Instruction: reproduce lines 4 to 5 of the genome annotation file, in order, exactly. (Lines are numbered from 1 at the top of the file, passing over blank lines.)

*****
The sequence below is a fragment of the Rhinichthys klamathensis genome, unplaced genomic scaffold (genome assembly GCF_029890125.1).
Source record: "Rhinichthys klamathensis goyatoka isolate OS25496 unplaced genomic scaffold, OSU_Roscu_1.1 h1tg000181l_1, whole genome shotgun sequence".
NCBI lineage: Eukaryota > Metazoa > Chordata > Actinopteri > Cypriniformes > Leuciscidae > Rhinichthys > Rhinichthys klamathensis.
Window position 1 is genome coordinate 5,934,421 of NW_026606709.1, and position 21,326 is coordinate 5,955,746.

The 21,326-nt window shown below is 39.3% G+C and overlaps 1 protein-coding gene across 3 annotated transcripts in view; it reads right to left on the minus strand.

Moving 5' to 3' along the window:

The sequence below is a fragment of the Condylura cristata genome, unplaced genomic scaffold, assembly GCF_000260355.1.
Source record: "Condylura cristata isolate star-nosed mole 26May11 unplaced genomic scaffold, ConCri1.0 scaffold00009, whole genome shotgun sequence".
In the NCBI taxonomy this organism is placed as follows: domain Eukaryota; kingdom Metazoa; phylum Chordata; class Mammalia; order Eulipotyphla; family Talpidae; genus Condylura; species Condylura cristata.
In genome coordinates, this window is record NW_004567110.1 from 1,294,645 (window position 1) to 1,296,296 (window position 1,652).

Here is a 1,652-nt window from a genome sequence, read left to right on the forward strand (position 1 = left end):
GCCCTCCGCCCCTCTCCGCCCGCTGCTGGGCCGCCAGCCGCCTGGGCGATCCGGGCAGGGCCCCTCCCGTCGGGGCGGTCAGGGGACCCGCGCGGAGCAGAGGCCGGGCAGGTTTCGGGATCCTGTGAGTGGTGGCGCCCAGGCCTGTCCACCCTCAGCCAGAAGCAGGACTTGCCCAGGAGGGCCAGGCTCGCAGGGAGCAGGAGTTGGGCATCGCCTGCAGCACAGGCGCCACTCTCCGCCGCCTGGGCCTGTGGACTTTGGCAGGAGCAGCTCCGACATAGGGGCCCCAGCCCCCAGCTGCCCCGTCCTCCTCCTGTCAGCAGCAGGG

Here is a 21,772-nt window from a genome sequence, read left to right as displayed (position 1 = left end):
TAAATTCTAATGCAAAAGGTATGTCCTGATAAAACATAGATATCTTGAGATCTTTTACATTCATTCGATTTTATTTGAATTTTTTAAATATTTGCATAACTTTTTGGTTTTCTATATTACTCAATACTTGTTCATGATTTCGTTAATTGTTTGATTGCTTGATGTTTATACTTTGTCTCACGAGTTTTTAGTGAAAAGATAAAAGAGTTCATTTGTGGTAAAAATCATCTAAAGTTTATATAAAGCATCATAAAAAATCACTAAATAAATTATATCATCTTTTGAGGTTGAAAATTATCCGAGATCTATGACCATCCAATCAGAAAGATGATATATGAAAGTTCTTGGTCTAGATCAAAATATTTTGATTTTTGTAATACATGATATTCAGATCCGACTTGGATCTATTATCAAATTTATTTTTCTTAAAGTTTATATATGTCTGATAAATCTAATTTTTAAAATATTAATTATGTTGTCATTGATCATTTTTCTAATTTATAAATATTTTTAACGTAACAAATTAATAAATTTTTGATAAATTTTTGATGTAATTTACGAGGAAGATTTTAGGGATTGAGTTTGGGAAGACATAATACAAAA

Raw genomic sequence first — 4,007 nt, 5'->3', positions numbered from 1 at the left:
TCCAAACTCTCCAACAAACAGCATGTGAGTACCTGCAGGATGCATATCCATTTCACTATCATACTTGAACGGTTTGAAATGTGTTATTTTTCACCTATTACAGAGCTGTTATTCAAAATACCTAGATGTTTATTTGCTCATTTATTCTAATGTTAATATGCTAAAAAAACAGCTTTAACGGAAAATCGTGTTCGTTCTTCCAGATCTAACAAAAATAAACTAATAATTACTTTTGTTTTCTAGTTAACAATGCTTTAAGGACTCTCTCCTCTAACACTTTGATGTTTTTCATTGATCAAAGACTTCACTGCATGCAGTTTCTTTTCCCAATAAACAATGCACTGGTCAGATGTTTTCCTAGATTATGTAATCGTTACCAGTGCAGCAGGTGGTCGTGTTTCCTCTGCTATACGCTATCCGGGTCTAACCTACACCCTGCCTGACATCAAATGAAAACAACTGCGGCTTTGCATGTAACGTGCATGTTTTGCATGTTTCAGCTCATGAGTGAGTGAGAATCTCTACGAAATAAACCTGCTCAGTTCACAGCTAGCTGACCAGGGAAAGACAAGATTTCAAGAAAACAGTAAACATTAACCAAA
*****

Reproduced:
Window position 1 is genome coordinate 5,934,421 of NW_026606709.1, and position 21,326 is coordinate 5,955,746.

The 21,326-nt window shown below is 39.3% G+C and overlaps 1 protein-coding gene across 3 annotated transcripts in view; it reads right to left on the minus strand.